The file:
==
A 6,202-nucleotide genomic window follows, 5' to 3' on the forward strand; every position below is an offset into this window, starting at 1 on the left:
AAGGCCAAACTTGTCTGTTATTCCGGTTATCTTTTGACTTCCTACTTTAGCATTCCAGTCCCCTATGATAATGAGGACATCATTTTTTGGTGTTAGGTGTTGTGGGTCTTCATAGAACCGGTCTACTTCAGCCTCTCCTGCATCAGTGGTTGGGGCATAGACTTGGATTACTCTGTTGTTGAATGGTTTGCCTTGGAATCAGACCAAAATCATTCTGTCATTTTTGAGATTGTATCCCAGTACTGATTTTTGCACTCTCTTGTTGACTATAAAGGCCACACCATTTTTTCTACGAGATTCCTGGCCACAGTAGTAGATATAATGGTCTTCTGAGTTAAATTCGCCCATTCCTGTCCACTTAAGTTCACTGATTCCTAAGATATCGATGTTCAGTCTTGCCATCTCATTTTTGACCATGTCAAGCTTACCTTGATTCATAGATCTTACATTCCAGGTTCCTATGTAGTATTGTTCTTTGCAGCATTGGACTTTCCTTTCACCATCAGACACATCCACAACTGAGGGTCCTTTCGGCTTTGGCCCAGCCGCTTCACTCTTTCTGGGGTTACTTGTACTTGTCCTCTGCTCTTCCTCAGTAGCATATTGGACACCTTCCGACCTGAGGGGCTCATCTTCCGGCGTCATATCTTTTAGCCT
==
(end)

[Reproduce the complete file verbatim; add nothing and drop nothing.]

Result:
A 6,202-nucleotide genomic window follows, 5' to 3' on the forward strand; every position below is an offset into this window, starting at 1 on the left:
AAGGCCAAACTTGTCTGTTATTCCGGTTATCTTTTGACTTCCTACTTTAGCATTCCAGTCCCCTATGATAATGAGGACATCATTTTTTGGTGTTAGGTGTTGTGGGTCTTCATAGAACCGGTCTACTTCAGCCTCTCCTGCATCAGTGGTTGGGGCATAGACTTGGATTACTCTGTTGTTGAATGGTTTGCCTTGGAATCAGACCAAAATCATTCTGTCATTTTTGAGATTGTATCCCAGTACTGATTTTTGCACTCTCTTGTTGACTATAAAGGCCACACCATTTTTTCTACGAGATTCCTGGCCACAGTAGTAGATATAATGGTCTTCTGAGTTAAATTCGCCCATTCCTGTCCACTTAAGTTCACTGATTCCTAAGATATCGATGTTCAGTCTTGCCATCTCATTTTTGACCATGTCAAGCTTACCTTGATTCATAGATCTTACATTCCAGGTTCCTATGTAGTATTGTTCTTTGCAGCATTGGACTTTCCTTTCACCATCAGACACATCCACAACTGAGGGTCCTTTCGGCTTTGGCCCAGCCGCTTCACTCTTTCTGGGGTTACTTGTACTTGTCCTCTGCTCTTCCTCAGTAGCATATTGGACACCTTCCGACCTGAGGGGCTCATCTTCCGGCGTCATATCTTTTAGCCT